College Aid – What Are The Top Mistakes Parents Make That Cost Them Financial Aid For College?

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TOP 3 MISTAKES PARENTS MAKE THAT COST THEM FINANCIAL AID FOR COLLEGE

Applying for financial aid for college is confusing. Confused people make mistakes. These are the top 3 mistakes I see parents make when seeking college aid.

The First Mistake: not taking advantage of the financial aid system. The biggest blunder parents make is not filling out the college aid forms, especially the FAFSA form (Free Application for Federal Student Aid). And why don’t they do that? Mainly, it’s because they believe that they make too much money, and often they’re wrong.

Let me explain why you should fill out the financial aid forms. Firstly, if you want access to the low cost government loans, you have to fill out the forms. There’s no other way to get that money. Then there’s merit aid. Many colleges won’t consider you for merit aid unless you’ve filled out the financial aid forms. Even millionaires and “B” students qualify for that money, so you don’t want to miss out on that.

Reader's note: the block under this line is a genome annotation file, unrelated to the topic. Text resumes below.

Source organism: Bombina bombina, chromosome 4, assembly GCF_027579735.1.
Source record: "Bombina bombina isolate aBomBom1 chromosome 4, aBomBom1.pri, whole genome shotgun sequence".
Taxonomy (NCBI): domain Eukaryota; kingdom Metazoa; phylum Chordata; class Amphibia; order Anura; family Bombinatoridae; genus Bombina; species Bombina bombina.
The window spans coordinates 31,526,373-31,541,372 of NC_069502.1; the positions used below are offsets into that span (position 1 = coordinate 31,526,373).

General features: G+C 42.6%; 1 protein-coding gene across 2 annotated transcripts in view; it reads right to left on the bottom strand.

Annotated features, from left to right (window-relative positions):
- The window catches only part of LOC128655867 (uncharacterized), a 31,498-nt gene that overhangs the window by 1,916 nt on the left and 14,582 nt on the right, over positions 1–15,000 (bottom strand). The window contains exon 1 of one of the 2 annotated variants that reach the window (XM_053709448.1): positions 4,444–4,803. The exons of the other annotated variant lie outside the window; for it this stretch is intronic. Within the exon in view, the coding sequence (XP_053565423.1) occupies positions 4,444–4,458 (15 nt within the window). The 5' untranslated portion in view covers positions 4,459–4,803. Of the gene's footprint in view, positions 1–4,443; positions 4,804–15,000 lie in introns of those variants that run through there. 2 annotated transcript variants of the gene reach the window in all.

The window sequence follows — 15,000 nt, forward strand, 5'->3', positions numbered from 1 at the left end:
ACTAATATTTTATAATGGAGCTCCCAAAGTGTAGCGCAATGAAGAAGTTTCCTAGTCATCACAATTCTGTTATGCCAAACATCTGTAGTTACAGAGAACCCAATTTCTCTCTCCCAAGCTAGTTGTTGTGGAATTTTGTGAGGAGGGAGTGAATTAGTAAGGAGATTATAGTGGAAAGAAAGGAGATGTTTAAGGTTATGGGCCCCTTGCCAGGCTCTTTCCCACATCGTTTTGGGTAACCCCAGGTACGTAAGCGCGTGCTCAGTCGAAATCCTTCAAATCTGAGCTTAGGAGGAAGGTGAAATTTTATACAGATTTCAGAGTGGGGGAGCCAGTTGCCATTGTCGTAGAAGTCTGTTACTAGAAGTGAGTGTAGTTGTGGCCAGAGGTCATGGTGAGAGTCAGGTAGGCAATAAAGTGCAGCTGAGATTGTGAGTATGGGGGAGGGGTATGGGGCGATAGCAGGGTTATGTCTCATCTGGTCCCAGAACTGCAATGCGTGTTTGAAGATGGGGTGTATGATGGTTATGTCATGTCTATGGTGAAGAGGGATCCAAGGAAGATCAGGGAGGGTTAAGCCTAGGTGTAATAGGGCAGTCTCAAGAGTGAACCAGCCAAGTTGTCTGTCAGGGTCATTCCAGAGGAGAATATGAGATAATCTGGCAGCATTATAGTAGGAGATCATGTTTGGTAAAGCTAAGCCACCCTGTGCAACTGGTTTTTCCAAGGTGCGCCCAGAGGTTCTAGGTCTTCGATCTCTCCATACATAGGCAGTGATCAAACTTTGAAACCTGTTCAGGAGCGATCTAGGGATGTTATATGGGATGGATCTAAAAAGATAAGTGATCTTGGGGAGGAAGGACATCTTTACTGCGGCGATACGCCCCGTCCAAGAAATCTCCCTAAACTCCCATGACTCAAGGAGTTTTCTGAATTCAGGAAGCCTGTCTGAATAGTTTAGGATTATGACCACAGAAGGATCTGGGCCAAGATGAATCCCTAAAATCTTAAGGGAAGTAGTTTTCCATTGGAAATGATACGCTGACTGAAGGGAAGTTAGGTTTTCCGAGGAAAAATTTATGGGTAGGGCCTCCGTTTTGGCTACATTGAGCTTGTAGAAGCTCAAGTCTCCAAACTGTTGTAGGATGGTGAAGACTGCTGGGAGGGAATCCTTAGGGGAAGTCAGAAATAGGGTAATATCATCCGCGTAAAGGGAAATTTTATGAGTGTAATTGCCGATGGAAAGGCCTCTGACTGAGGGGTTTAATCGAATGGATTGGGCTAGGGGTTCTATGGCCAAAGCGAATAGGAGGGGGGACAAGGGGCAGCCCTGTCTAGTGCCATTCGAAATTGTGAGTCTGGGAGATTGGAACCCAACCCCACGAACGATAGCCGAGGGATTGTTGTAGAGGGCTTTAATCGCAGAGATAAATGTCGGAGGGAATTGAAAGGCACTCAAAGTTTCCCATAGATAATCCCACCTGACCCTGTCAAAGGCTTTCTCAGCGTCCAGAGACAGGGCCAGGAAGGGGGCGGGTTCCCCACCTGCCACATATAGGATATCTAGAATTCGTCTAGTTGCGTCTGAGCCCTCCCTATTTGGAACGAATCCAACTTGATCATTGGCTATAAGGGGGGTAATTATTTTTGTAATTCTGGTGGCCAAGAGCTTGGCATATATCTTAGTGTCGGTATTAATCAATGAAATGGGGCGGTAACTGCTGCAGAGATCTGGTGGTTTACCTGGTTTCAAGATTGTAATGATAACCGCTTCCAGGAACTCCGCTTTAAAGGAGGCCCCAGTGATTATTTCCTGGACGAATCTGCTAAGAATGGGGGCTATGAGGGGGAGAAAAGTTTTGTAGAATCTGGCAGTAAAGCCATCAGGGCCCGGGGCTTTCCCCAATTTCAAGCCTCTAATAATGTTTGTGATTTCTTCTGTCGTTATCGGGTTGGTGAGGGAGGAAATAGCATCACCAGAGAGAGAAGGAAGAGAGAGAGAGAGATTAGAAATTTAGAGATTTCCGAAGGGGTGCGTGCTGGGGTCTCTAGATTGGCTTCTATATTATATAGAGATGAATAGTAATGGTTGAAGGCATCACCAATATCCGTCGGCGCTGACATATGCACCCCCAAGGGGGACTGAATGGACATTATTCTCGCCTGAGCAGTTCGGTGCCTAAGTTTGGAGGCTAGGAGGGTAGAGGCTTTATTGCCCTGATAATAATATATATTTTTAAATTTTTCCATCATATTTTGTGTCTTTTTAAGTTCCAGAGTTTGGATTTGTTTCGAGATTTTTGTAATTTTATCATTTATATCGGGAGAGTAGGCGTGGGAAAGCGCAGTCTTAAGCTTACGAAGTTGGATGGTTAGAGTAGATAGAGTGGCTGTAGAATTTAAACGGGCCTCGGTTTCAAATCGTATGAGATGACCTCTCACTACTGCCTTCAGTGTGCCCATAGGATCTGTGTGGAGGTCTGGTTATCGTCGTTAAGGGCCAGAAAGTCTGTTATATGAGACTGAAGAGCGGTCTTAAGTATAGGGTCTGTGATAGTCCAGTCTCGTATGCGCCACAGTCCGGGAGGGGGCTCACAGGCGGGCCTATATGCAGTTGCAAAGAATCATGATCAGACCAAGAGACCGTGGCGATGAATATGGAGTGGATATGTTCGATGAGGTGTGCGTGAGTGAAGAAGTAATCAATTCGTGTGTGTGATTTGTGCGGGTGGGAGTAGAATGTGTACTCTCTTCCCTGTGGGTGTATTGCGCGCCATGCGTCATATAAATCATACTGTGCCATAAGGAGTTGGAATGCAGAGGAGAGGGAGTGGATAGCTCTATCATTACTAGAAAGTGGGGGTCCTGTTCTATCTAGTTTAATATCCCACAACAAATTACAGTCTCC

Regardless of what you’ve been told, fill out the FAFSA form.

The Second Mistake: is putting money in your child’s name. Putting money in your child’s name counts much more heavily against you than money in the parent’s name. Now your accountant may have a hard time with this, because she’s only concerned with lowering taxes. That’s good advice, perhaps, when your kids are young, but having money in your child’s name during the college years is going to cost you college aid. Also, be careful how much you let your kids earn in the year before they go to college. Kids are going to love this, parents perhaps not, but keep the student’s earnings below $3,700.

The Third Mistake: is looking at the sticker price rather than the out-of-pocket cost. Many private schools, let’s take Princeton for example, can cost less to attend than state schools. How can that be? Well, the sticker price at Princeton may well be $50,000+, and the sticker price at a state school, may be “only” $25,000. The sticker price isn’t the important number. The most important factor is how much college aid those schools give. Now in the case of Princeton, they may well give 30,000 or 35,000 dollars of aid, when the state school doesn’t have much money, and maybe can’t give that much. So Princeton, and other top schools all over the county like it, is able to give more aid, which is going to reduce your out-of-pocket costs.

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